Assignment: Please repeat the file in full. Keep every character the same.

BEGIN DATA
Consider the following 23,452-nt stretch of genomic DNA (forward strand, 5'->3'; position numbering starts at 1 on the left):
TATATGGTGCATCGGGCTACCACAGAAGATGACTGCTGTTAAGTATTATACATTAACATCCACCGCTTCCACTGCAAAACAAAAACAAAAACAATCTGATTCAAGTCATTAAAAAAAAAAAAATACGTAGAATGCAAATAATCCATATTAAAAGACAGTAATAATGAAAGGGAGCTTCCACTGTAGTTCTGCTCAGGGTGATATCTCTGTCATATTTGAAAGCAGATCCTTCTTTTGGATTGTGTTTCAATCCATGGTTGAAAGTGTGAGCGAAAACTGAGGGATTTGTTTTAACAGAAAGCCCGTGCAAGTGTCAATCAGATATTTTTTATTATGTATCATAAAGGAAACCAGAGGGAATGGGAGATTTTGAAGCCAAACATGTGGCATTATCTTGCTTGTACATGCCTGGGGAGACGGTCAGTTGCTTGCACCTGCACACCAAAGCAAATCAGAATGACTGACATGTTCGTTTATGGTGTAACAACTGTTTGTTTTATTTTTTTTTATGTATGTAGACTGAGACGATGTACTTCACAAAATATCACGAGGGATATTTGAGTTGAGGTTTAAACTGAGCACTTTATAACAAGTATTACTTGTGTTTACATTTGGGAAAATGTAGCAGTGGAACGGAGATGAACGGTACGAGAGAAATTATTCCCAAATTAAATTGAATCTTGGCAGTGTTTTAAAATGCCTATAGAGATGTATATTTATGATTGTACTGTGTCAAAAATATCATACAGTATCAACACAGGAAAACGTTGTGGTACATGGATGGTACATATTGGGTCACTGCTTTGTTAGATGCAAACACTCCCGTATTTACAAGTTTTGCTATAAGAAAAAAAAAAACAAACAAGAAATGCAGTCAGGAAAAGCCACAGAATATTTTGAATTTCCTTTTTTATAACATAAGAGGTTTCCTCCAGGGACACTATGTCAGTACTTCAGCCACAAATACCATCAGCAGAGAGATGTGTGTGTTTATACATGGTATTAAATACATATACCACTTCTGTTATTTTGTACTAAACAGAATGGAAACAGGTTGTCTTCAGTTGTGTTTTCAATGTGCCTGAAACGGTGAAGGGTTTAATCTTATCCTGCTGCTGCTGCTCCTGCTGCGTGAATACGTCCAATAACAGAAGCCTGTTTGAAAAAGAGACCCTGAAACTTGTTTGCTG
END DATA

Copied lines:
Consider the following 23,452-nt stretch of genomic DNA (forward strand, 5'->3'; position numbering starts at 1 on the left):
TATATGGTGCATCGGGCTACCACAGAAGATGACTGCTGTTAAGTATTATACATTAACATCCACCGCTTCCACTGCAAAACAAAAACAAAAACAATCTGATTCAAGTCATTAAAAAAAAAAAAATACGTAGAATGCAAATAATCCATATTAAAAGACAGTAATAATGAAAGGGAGCTTCCACTGTAGTTCTGCTCAGGGTGATATCTCTGTCATATTTGAAAGCAGATCCTTCTTTTGGATTGTGTTTCAATCCATGGTTGAAAGTGTGAGCGAAAACTGAGGGATTTGTTTTAACAGAAAGCCCGTGCAAGTGTCAATCAGATATTTTTTATTATGTATCATAAAGGAAACCAGAGGGAATGGGAGATTTTGAAGCCAAACATGTGGCATTATCTTGCTTGTACATGCCTGGGGAGACGGTCAGTTGCTTGCACCTGCACACCAAAGCAAATCAGAATGACTGACATGTTCGTTTATGGTGTAACAACTGTTTGTTTTATTTTTTTTTATGTATGTAGACTGAGACGATGTACTTCACAAAATATCACGAGGGATATTTGAGTTGAGGTTTAAACTGAGCACTTTATAACAAGTATTACTTGTGTTTACATTTGGGAAAATGTAGCAGTGGAACGGAGATGAACGGTACGAGAGAAATTATTCCCAAATTAAATTGAATCTTGGCAGTGTTTTAAAATGCCTATAGAGATGTATATTTATGATTGTACTGTGTCAAAAATATCATACAGTATCAACACAGGAAAACGTTGTGGTACATGGATGGTACATATTGGGTCACTGCTTTGTTAGATGCAAACACTCCCGTATTTACAAGTTTTGCTATAAGAAAAAAAAAAACAAACAAGAAATGCAGTCAGGAAAAGCCACAGAATATTTTGAATTTCCTTTTTTATAACATAAGAGGTTTCCTCCAGGGACACTATGTCAGTACTTCAGCCACAAATACCATCAGCAGAGAGATGTGTGTGTTTATACATGGTATTAAATACATATACCACTTCTGTTATTTTGTACTAAACAGAATGGAAACAGGTTGTCTTCAGTTGTGTTTTCAATGTGCCTGAAACGGTGAAGGGTTTAATCTTATCCTGCTGCTGCTGCTCCTGCTGCGTGAATACGTCCAATAACAGAAGCCTGTTTGAAAAAGAGACCCTGAAACTTGTTTGCTG